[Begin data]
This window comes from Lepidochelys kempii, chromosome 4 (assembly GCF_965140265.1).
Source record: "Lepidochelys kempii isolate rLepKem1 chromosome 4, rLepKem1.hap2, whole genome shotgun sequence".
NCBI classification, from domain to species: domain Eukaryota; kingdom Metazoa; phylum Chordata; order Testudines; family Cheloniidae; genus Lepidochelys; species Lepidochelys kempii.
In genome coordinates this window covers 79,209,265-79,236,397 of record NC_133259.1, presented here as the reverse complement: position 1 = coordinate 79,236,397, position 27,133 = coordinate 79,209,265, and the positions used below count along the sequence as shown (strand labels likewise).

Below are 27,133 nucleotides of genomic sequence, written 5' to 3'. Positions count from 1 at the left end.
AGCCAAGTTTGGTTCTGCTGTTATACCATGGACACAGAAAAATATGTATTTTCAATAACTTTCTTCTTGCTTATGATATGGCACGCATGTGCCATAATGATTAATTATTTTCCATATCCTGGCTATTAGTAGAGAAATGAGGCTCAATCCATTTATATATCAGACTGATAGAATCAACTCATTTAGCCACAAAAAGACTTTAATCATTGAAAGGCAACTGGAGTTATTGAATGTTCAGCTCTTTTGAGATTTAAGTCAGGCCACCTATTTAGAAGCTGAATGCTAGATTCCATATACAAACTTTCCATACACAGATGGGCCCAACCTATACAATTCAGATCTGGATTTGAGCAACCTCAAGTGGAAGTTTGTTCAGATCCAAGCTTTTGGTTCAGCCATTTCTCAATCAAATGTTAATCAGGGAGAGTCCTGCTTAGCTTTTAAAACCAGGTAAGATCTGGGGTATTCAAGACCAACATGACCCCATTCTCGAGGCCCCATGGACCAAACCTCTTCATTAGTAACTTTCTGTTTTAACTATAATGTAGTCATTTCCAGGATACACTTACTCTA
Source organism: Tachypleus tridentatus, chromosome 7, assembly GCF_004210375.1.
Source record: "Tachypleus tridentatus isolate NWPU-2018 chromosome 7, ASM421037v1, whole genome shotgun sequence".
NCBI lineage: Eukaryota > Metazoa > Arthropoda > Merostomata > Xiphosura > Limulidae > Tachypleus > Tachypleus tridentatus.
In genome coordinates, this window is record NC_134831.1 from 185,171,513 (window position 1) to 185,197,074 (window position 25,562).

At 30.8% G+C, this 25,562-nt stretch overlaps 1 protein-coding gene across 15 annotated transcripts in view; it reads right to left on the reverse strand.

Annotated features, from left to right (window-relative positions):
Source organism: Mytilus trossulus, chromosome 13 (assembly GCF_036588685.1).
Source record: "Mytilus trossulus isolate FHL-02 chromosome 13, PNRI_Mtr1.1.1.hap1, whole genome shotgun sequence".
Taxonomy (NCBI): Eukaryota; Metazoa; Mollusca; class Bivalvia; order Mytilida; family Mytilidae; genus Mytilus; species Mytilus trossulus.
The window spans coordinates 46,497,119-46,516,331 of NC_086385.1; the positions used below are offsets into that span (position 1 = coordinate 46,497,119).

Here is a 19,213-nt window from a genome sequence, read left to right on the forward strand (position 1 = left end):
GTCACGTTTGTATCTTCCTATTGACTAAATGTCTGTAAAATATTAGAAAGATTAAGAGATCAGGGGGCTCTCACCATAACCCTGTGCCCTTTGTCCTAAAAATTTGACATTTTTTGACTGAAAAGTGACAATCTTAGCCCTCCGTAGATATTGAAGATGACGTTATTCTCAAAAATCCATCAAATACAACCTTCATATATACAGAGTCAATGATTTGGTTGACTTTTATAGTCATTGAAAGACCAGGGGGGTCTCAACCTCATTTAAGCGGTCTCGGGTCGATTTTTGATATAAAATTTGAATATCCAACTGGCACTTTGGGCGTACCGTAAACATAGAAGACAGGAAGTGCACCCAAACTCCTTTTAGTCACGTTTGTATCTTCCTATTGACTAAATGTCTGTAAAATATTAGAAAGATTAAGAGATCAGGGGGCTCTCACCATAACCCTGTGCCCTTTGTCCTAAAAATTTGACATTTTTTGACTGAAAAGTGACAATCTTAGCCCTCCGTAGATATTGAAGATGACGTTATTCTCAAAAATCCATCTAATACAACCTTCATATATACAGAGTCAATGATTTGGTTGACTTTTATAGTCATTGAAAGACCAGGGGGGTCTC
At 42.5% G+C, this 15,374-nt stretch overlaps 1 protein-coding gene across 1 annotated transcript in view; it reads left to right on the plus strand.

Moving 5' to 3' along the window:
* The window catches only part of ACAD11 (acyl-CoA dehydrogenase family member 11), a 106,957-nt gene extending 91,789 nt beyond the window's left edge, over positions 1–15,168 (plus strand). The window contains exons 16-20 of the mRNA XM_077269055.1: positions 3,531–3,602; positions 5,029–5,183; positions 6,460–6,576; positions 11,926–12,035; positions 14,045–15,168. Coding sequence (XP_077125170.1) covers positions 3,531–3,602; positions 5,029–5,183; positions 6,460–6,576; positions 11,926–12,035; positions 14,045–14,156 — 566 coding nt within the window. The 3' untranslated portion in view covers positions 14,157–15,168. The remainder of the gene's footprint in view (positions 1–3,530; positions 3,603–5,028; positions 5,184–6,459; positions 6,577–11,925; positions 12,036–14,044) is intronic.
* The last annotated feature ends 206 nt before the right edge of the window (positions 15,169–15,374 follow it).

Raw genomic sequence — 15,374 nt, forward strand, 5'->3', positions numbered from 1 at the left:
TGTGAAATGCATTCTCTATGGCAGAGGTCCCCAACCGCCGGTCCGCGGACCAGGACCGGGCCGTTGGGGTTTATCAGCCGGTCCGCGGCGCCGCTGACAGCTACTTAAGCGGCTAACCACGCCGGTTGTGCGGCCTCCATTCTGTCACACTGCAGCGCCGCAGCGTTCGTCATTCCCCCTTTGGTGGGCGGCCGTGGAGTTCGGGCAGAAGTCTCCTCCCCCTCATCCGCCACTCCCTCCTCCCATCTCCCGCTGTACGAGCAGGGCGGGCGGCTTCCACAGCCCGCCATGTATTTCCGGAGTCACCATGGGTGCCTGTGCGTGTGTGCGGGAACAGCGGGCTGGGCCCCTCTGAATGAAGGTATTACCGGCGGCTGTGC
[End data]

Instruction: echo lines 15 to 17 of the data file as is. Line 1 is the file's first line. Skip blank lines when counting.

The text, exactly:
Taxonomy (NCBI): Eukaryota; Metazoa; Mollusca; class Bivalvia; order Mytilida; family Mytilidae; genus Mytilus; species Mytilus trossulus.
The window spans coordinates 46,497,119-46,516,331 of NC_086385.1; the positions used below are offsets into that span (position 1 = coordinate 46,497,119).

Here is a 19,213-nt window from a genome sequence, read left to right on the forward strand (position 1 = left end):